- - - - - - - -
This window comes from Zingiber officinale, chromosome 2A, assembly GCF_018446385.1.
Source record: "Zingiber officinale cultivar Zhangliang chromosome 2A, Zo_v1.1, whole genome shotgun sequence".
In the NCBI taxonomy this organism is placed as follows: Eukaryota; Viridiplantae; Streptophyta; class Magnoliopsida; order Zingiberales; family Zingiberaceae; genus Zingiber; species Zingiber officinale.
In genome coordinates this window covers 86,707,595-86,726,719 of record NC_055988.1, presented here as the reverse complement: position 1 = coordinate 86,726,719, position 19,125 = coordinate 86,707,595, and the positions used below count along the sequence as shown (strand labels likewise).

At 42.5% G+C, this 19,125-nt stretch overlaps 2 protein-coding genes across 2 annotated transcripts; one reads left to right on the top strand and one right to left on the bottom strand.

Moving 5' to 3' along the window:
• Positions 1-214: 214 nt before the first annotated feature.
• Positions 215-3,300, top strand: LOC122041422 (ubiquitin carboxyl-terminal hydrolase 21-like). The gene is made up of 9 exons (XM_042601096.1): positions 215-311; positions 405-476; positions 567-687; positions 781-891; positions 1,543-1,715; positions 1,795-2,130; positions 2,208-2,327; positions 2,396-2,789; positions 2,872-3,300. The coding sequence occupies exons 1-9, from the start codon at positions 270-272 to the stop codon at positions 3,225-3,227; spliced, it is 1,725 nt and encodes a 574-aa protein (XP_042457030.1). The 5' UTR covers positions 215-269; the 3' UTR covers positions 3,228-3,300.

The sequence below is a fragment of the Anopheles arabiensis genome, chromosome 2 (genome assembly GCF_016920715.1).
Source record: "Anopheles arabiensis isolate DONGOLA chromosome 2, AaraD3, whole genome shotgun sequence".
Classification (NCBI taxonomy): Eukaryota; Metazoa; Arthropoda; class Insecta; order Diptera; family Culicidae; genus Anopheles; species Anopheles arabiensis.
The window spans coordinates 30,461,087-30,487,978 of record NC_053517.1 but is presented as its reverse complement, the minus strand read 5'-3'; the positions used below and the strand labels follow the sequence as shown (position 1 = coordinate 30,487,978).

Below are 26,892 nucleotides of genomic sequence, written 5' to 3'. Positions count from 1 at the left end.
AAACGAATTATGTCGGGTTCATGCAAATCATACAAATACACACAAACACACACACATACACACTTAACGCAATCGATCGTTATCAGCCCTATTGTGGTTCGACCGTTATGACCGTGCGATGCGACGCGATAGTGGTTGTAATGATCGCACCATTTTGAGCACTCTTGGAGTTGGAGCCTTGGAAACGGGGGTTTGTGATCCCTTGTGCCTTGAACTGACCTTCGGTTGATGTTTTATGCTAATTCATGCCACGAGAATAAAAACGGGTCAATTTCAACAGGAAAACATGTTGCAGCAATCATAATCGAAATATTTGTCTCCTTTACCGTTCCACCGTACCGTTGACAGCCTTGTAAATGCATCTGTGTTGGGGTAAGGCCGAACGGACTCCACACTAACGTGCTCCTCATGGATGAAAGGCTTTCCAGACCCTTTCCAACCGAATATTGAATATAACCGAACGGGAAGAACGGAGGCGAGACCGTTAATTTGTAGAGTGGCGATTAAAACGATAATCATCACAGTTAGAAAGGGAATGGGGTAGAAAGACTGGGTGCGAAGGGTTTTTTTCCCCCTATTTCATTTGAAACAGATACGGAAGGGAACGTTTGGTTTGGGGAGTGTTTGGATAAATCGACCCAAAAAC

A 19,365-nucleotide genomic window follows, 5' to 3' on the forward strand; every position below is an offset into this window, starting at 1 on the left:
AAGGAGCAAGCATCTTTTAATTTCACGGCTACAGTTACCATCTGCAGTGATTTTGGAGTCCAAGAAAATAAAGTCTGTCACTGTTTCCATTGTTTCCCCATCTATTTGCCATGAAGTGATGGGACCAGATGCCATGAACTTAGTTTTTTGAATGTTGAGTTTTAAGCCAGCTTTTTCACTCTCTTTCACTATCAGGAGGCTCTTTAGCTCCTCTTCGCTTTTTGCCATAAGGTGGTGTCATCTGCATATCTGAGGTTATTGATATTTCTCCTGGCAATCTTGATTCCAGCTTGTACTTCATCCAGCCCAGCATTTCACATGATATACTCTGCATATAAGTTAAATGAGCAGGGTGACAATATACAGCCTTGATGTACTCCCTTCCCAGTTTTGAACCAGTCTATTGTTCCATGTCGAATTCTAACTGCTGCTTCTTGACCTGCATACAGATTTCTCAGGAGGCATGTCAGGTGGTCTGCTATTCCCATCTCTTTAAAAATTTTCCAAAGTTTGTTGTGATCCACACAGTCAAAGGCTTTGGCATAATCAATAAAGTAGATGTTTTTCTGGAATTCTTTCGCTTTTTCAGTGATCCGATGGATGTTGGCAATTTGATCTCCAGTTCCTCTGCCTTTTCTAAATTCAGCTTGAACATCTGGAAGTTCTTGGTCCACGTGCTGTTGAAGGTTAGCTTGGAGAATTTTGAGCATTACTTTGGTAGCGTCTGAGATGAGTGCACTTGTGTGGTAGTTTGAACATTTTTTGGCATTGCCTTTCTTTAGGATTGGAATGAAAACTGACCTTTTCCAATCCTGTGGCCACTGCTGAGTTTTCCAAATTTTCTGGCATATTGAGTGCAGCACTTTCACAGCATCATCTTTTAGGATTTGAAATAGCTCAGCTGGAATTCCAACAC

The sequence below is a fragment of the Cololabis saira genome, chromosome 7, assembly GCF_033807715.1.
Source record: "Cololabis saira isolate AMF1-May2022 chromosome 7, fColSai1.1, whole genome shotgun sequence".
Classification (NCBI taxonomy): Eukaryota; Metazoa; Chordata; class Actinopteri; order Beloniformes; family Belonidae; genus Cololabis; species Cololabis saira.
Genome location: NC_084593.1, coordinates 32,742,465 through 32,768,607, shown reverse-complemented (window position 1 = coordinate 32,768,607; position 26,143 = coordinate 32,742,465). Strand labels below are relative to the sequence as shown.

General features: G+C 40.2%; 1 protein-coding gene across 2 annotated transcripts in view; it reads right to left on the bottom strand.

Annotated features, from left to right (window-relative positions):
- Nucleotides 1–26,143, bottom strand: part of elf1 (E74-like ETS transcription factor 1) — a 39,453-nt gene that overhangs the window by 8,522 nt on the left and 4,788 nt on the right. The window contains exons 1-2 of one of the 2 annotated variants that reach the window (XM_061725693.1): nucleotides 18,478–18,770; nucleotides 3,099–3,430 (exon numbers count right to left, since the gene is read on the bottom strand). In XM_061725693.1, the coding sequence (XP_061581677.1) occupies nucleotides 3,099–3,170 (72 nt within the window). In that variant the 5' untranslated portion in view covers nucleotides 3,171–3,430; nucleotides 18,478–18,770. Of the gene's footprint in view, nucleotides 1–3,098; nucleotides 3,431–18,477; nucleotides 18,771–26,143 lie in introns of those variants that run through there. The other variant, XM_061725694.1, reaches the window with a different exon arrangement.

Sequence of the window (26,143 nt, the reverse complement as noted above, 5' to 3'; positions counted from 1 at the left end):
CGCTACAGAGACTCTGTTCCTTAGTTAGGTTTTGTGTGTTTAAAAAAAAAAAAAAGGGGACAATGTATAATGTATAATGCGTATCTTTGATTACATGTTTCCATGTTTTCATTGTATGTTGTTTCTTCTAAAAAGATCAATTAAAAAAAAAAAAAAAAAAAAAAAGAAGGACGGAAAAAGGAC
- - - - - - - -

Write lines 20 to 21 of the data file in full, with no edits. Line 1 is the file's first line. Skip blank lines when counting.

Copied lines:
Genome location: NC_084593.1, coordinates 32,742,465 through 32,768,607, shown reverse-complemented (window position 1 = coordinate 32,768,607; position 26,143 = coordinate 32,742,465). Strand labels below are relative to the sequence as shown.

General features: G+C 40.2%; 1 protein-coding gene across 2 annotated transcripts in view; it reads right to left on the bottom strand.